2. A parent exposing their child/children to any sort of pornographic material. (This does include an adult engaging in any sexual activities while your child/children are present.)
3. A parent knowingly allowing their child/children to be harmed. Harm can include; physical, emotional, verbal abuse, sexual abuse, or neglect.
4. A parent being unwilling or incapable of seeking medical treatment for their child/children that is essential to the child's ability to function normally, or to recover from an illness/injury. (A rare exception in this scenario in the state of Missouri, is when a family's religious belief prohibits seeking a medical treatment).
5. A parent not allowing their child/children to receive the state deemed proper education for their age. This would be a parent not allowing the child to attend school, the parent not seeking help if the child is refusing to go to school, or a parent not fulfilling their responsibilities they agreed to, when they chose to educate their child/children from home.
6. The parent abandoning a child/children, or leaving them alone for inappropriate amounts of time. Essentially forcing the child or children to fend for themselves. This falls under the category of neglect.
7. A parent not making a diligent and efficient effort to locate their child/children in the event they are to go missing.
How Should I Prove I Am the Better Parent to the Judge?
To prove to a judge you are the better suited parent to be awarded custodial rights you should be 100% focused on the physical/mental well-being of your child/children.
Examples of this fall under making sure your child/children have a healthy and well rounded routine set up.
This involves implementing a routine eating schedule, as well as providing proper nutrition. Also a sleep schedule that allows the child to feel well rested and mentally ready for their days. Along with having an appropriate amount of after-school activities or supplemental educational activities so your child stays mentally stimulated and not bored, but at the same time not over-pressured or over worked.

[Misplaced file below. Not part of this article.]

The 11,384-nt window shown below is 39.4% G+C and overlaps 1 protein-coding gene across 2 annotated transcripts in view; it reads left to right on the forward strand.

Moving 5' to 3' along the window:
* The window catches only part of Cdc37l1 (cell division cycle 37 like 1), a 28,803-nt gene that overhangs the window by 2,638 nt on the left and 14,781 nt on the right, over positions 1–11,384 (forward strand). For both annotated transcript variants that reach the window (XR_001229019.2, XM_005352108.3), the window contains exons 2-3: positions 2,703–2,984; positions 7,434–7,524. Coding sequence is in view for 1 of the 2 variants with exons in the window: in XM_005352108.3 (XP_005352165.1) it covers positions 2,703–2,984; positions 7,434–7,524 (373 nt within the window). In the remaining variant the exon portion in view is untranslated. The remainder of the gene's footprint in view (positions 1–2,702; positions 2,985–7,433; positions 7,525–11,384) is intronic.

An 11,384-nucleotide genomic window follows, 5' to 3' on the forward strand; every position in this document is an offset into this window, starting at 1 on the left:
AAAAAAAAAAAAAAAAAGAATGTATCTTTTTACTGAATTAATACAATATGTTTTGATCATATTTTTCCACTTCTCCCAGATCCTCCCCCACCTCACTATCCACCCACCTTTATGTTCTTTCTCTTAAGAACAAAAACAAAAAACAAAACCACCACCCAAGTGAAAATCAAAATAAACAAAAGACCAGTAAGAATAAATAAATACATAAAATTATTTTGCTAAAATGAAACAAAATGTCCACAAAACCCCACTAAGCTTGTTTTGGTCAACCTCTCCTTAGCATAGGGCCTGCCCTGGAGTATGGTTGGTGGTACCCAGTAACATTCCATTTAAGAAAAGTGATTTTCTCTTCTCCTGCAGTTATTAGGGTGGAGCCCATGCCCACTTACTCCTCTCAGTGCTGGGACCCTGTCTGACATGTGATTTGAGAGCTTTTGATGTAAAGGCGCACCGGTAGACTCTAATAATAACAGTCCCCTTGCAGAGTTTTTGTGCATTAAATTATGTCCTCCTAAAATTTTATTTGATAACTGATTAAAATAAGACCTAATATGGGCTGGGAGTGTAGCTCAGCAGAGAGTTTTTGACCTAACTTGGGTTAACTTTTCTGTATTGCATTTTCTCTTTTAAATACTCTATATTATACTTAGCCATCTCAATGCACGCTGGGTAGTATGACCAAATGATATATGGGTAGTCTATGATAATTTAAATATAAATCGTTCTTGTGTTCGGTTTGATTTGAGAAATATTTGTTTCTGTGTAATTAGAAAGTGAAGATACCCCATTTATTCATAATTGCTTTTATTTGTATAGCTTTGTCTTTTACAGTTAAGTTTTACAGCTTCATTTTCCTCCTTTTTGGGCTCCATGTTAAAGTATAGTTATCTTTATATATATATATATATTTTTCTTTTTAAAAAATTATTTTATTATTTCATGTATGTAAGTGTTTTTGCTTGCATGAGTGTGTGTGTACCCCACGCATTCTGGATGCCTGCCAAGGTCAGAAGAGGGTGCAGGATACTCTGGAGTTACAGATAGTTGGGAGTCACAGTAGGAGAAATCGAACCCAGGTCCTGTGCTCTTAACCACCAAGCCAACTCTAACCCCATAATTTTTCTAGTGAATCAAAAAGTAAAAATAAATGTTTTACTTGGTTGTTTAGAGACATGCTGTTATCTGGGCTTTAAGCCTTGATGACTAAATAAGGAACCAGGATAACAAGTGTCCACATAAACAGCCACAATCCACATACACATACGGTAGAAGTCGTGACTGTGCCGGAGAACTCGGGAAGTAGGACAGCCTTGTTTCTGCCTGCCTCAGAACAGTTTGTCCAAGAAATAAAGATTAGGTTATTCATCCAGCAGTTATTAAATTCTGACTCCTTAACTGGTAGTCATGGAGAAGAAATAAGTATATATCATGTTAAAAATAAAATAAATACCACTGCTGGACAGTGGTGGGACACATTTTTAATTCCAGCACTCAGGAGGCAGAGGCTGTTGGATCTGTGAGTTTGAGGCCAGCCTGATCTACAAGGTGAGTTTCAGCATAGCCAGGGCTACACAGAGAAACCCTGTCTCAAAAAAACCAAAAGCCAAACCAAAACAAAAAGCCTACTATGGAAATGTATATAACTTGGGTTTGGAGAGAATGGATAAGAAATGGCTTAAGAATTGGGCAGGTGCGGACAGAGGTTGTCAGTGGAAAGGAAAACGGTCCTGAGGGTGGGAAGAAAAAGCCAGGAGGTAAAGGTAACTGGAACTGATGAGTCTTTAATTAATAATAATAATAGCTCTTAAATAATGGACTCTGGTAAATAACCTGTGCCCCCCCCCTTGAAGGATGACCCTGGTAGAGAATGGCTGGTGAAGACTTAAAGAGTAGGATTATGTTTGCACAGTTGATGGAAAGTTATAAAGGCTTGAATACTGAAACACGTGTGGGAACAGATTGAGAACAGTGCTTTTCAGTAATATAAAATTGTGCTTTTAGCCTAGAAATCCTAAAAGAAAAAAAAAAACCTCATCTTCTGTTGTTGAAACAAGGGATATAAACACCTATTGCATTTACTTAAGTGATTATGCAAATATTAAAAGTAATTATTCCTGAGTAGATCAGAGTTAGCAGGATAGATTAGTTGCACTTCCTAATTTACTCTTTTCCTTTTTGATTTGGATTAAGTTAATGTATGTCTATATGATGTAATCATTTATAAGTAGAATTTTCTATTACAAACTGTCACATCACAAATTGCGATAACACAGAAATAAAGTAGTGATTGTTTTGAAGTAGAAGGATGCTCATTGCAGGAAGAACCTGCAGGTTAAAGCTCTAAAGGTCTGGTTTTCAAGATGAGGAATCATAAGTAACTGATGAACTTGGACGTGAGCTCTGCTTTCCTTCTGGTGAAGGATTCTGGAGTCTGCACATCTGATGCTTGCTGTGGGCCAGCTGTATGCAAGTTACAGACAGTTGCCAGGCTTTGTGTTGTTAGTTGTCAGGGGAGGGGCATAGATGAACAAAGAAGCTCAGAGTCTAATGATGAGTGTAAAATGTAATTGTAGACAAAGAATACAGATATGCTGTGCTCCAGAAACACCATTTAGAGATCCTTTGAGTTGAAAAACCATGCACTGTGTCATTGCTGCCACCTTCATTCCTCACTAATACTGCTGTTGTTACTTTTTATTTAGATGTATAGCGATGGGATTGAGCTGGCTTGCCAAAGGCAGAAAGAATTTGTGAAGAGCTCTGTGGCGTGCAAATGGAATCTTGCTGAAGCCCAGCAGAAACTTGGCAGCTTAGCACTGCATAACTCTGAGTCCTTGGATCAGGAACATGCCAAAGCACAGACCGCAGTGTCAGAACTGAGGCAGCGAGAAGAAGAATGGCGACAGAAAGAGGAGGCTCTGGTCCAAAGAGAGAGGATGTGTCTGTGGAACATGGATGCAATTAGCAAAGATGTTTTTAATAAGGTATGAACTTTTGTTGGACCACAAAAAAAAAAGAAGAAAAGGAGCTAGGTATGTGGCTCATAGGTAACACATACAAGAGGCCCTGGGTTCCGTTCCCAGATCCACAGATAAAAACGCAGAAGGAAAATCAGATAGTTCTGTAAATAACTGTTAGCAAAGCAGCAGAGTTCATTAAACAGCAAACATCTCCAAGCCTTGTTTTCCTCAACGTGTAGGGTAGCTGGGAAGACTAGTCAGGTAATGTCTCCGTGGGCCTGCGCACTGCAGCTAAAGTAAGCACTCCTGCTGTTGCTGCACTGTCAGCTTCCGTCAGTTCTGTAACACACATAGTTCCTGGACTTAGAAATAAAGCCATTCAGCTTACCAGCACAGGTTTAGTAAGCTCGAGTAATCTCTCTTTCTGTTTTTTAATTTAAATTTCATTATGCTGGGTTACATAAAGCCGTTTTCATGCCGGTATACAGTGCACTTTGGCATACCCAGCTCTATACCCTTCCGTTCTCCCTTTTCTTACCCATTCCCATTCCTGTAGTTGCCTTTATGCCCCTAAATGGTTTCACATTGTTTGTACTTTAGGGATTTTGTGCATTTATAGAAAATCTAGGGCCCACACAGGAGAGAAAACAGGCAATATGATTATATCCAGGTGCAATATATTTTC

Another aspect that plays into how a judge views you as a parent is how well you are following the visitation schedule with the other parent. This means making sure the child/children are allowed to see the other parent when it is appropriate, and agreed upon.
What Should I Not Do During the Judge/Court's Process of Deciding Who Should Be Awarded Custody?
There are a vast array of things to avoid at all costs during your custody agreement period.
This should go without saying, but alas I feel it must be stated.
At all costs both spouses should not engage in any sort of physical confrontation/altercations with the other adult party, and/or especially the child/children you are attempting to gain custody rights over.
Right along with avoiding any sort of physical confrontations during this process, and I must say you really should always be avoiding physical confrontations/altercations from a rational/legal perspective.
Anyways, moving on, you also should be actively avoiding any sort of verbally aggressive confrontations/ altercations with the other adult party contending for custody rights, and/or again, especially the child/children in the situation.
Next one is perhaps not as obvious as the first two. You should absolutely not be introducing your child/children to new romantic partners during a custody proceeding.
It simply isn't a good look to a judge, and is a high risk for creating more volatile emotions in your ex-partner, or putting your child/children in an uncomfortable position they are more than likely not ready for.
Next is a challenging one, because you probably have a lot of emotions during this process, and likely some negative emotions towards your ex-partner. It is essential you do not speak ill of your ex to anyone during this time, except maybe a licensed therapist, with a confidentiality agreement. Ask your legal representation before pursuing that option. However, do not go on the internet and post publicly about your negative feelings towards your ex, do not speak ill of them to friends, especially mutual friends, and most importantly not to your child/children. It puts them in a very awkward position and creates a very unhealthy dynamic.
We will conclude this section with a more obvious thing to avoid during custody battles.
Please do not neglect to pay child support during this time, or any time for that matter.
Your children need the financial support, and it makes you appear to be a mature responsible adult, when you follow through on legal agreements of the financial nature.